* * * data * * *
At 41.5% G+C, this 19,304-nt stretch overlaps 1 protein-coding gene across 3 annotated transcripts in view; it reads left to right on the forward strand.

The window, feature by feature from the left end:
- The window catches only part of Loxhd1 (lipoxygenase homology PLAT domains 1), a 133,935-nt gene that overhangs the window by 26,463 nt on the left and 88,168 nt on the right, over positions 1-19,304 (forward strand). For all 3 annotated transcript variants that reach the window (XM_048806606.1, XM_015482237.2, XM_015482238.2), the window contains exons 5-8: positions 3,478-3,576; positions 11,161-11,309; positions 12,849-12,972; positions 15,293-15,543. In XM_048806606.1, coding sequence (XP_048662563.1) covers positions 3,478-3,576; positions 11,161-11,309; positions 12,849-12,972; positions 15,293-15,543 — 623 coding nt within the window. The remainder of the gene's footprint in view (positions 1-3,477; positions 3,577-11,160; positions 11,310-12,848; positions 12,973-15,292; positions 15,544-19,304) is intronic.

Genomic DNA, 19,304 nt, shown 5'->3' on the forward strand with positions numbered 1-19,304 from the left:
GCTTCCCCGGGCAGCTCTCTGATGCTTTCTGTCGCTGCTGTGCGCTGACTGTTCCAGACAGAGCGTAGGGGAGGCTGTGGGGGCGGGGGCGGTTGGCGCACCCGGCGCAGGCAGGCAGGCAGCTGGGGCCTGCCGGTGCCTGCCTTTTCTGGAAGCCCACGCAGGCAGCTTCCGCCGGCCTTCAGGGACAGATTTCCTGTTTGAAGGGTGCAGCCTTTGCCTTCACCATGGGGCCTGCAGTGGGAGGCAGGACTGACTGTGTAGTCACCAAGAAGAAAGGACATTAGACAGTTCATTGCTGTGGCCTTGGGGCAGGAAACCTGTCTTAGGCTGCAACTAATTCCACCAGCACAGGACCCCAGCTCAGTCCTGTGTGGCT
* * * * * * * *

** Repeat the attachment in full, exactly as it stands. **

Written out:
At 41.5% G+C, this 19,304-nt stretch overlaps 1 protein-coding gene across 3 annotated transcripts in view; it reads left to right on the forward strand.

The window, feature by feature from the left end:
- The window catches only part of Loxhd1 (lipoxygenase homology PLAT domains 1), a 133,935-nt gene that overhangs the window by 26,463 nt on the left and 88,168 nt on the right, over positions 1-19,304 (forward strand). For all 3 annotated transcript variants that reach the window (XM_048806606.1, XM_015482237.2, XM_015482238.2), the window contains exons 5-8: positions 3,478-3,576; positions 11,161-11,309; positions 12,849-12,972; positions 15,293-15,543. In XM_048806606.1, coding sequence (XP_048662563.1) covers positions 3,478-3,576; positions 11,161-11,309; positions 12,849-12,972; positions 15,293-15,543 — 623 coding nt within the window. The remainder of the gene's footprint in view (positions 1-3,477; positions 3,577-11,160; positions 11,310-12,848; positions 12,973-15,292; positions 15,544-19,304) is intronic.

Genomic DNA, 19,304 nt, shown 5'->3' on the forward strand with positions numbered 1-19,304 from the left:
GCTTCCCCGGGCAGCTCTCTGATGCTTTCTGTCGCTGCTGTGCGCTGACTGTTCCAGACAGAGCGTAGGGGAGGCTGTGGGGGCGGGGGCGGTTGGCGCACCCGGCGCAGGCAGGCAGGCAGCTGGGGCCTGCCGGTGCCTGCCTTTTCTGGAAGCCCACGCAGGCAGCTTCCGCCGGCCTTCAGGGACAGATTTCCTGTTTGAAGGGTGCAGCCTTTGCCTTCACCATGGGGCCTGCAGTGGGAGGCAGGACTGACTGTGTAGTCACCAAGAAGAAAGGACATTAGACAGTTCATTGCTGTGGCCTTGGGGCAGGAAACCTGTCTTAGGCTGCAACTAATTCCACCAGCACAGGACCCCAGCTCAGTCCTGTGTGGCT